Even with these hard things, the military has given DH and I some of the sweetest times in our relationship. When we were dating he was in Afghanistan (just a few months after 9/11), though I didn't know that at the time. I was in college at the time. I came home from either work or school late one night in a crabby mood. I was missing him terribly and things were just stressing me out! On my dresser my mom had put a copy of the Airlifter, a paper our base puts out. The cover had a picture of a plane and a guy in desert uniform and was about our base's guys and gals in Afghanistan. Well I started looking at it, knowing Mom would only leave it there for me if she thought I would know someone or something interesting would be in there. A couple pages into it was the little column the often have called "Deployed Voices." It usually features 3 people, with their pictures, and a short comment. One guy said hi to some people, another said how he thought the conditions there were. And there was my boyfriend. All his comment said was "I love you Leighann!" Thats it. We were married 1 year to the day he came home from that deployment. Now that's a story I can tell my kids and grandkids! The next week he was in our state paper with the rest of the guys in a feature article.
I feel like I've told you more negative than positive here. I don't mean to scare you away from this decision. I believe it is a very good and important thing to do, in-spite of the difficulties it brings too. I just hope that what I have said will help you to make this choice for yourself. Keep in mind, most enlistments are only 4 years to begin with, so it's not forever. DH wasn't very happy in the AF. Mostly he didn't enjoy his job that much. But he's proud he did it and he believed it was the right thing to do. He signed up for 6 years initially so that is how long he had to serve. He's currently in his 2 years of inactive reserve. If I remember correctly (this is from when he joined, things could have changed) if you signed for 6 years of active you also agree to 2 years of inactive reserve. (If you want me to 'explain' what inactive reserve is better just ask or PM me.)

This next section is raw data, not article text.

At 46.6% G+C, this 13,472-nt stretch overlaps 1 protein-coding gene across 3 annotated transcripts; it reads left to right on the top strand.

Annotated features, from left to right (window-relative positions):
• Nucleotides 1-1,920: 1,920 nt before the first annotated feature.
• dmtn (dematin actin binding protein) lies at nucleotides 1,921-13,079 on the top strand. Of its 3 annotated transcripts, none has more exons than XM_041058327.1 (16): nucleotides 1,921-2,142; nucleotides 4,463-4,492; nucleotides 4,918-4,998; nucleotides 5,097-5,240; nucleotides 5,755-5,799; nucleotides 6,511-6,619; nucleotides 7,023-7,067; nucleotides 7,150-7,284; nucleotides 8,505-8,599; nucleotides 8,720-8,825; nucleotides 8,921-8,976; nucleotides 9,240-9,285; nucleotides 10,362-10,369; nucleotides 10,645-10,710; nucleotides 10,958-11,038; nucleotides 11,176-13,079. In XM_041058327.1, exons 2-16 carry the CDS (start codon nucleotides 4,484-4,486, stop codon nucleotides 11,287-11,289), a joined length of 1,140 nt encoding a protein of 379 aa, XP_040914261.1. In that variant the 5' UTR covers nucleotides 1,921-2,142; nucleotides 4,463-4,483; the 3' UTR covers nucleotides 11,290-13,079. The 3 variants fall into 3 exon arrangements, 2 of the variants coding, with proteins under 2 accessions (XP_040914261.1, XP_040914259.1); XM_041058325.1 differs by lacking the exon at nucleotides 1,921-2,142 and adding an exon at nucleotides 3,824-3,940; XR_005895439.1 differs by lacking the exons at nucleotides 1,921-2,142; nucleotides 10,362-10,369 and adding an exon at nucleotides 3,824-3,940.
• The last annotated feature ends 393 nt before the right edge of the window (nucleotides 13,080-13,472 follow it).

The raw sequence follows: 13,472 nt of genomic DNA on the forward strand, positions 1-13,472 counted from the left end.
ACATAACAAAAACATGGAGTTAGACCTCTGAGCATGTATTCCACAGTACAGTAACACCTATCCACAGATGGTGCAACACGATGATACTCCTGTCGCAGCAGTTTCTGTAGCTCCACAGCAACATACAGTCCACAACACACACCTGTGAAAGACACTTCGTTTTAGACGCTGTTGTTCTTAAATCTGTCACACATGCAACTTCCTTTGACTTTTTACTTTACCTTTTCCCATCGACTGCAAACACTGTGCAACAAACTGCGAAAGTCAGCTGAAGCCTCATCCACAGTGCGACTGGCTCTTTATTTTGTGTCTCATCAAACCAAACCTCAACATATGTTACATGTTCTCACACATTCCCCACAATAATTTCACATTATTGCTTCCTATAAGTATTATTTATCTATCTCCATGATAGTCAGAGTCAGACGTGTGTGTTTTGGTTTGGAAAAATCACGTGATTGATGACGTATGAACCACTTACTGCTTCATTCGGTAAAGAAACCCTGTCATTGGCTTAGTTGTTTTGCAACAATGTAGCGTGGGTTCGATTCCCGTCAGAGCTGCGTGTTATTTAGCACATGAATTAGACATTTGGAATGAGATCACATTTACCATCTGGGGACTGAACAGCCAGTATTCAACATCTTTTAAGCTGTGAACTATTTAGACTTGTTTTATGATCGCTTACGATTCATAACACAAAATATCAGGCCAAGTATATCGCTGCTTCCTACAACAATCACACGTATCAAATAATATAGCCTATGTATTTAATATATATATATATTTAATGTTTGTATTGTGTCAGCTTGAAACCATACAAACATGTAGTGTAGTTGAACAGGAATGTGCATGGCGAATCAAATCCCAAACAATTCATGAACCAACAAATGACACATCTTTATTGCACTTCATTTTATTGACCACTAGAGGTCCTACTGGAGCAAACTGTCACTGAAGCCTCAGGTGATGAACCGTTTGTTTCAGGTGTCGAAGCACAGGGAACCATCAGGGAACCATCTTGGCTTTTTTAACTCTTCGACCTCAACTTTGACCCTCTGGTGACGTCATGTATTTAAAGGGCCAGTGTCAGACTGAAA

I know this is very long, but I can't express in words how important I feel that military service is. It's ingrained in my heart.
Military service is hard but I can't put a value on it. Our military men and women are of priceless value to me. I guess you could say that as hard as the hard things are, the good things can outweigh them. We wouldn't be the country we are today without our military. Our military needs more good men and women serving.
Once the military is part of your life, you stand a little taller and hold your head a little higher when you see our flag flying or when you hear our national anthem. I get chills when on the base, at 5pm every day the National Anthem comes on. All traffic stops, wherever they are. All people stop walking, wherever they are. Anyone in uniform (and some not) snap to attention and salute in the direction of the flag. I wish I could share with you the things I've heard from my step-father over the years. His love for his country and our military runs very deep into his heart. He's a man with a tough shell, but every year without fail, when he shares his stories with the church on Memorial Day, my step-dad - the man who's brown eyes turn black when he is mad - cries like a baby. Just writing this has been emotionally draining to me. I just can't express it truly in words. It really is ingrained in my heart.